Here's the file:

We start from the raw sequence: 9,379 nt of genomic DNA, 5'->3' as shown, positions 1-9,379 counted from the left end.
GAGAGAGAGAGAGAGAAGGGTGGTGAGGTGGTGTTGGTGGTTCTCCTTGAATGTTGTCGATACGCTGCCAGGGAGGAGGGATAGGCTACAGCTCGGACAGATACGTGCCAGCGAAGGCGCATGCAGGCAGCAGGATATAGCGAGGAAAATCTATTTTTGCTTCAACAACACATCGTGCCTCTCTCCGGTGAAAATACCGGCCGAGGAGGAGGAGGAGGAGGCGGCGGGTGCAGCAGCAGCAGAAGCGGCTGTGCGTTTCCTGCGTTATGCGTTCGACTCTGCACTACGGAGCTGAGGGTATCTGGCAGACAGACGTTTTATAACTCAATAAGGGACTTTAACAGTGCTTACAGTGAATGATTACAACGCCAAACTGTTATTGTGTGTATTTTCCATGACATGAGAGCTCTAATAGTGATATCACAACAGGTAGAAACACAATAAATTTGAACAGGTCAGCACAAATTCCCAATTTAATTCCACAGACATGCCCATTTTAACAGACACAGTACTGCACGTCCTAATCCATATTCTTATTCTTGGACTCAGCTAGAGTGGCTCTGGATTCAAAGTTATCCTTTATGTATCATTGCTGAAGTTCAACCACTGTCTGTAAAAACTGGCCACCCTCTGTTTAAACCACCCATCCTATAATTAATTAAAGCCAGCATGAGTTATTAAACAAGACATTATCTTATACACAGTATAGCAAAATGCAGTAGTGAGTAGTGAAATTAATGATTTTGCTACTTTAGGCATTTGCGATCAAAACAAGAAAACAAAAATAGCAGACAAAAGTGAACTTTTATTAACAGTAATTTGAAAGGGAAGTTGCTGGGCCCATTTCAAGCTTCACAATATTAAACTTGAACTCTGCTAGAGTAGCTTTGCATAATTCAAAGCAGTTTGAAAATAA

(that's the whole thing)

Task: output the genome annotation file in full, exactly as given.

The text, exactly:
We start from the raw sequence: 9,379 nt of genomic DNA, 5'->3' as shown, positions 1-9,379 counted from the left end.
GAGAGAGAGAGAGAGAAGGGTGGTGAGGTGGTGTTGGTGGTTCTCCTTGAATGTTGTCGATACGCTGCCAGGGAGGAGGGATAGGCTACAGCTCGGACAGATACGTGCCAGCGAAGGCGCATGCAGGCAGCAGGATATAGCGAGGAAAATCTATTTTTGCTTCAACAACACATCGTGCCTCTCTCCGGTGAAAATACCGGCCGAGGAGGAGGAGGAGGAGGCGGCGGGTGCAGCAGCAGCAGAAGCGGCTGTGCGTTTCCTGCGTTATGCGTTCGACTCTGCACTACGGAGCTGAGGGTATCTGGCAGACAGACGTTTTATAACTCAATAAGGGACTTTAACAGTGCTTACAGTGAATGATTACAACGCCAAACTGTTATTGTGTGTATTTTCCATGACATGAGAGCTCTAATAGTGATATCACAACAGGTAGAAACACAATAAATTTGAACAGGTCAGCACAAATTCCCAATTTAATTCCACAGACATGCCCATTTTAACAGACACAGTACTGCACGTCCTAATCCATATTCTTATTCTTGGACTCAGCTAGAGTGGCTCTGGATTCAAAGTTATCCTTTATGTATCATTGCTGAAGTTCAACCACTGTCTGTAAAAACTGGCCACCCTCTGTTTAAACCACCCATCCTATAATTAATTAAAGCCAGCATGAGTTATTAAACAAGACATTATCTTATACACAGTATAGCAAAATGCAGTAGTGAGTAGTGAAATTAATGATTTTGCTACTTTAGGCATTTGCGATCAAAACAAGAAAACAAAAATAGCAGACAAAAGTGAACTTTTATTAACAGTAATTTGAAAGGGAAGTTGCTGGGCCCATTTCAAGCTTCACAATATTAAACTTGAACTCTGCTAGAGTAGCTTTGCATAATTCAAAGCAGTTTGAAAATAA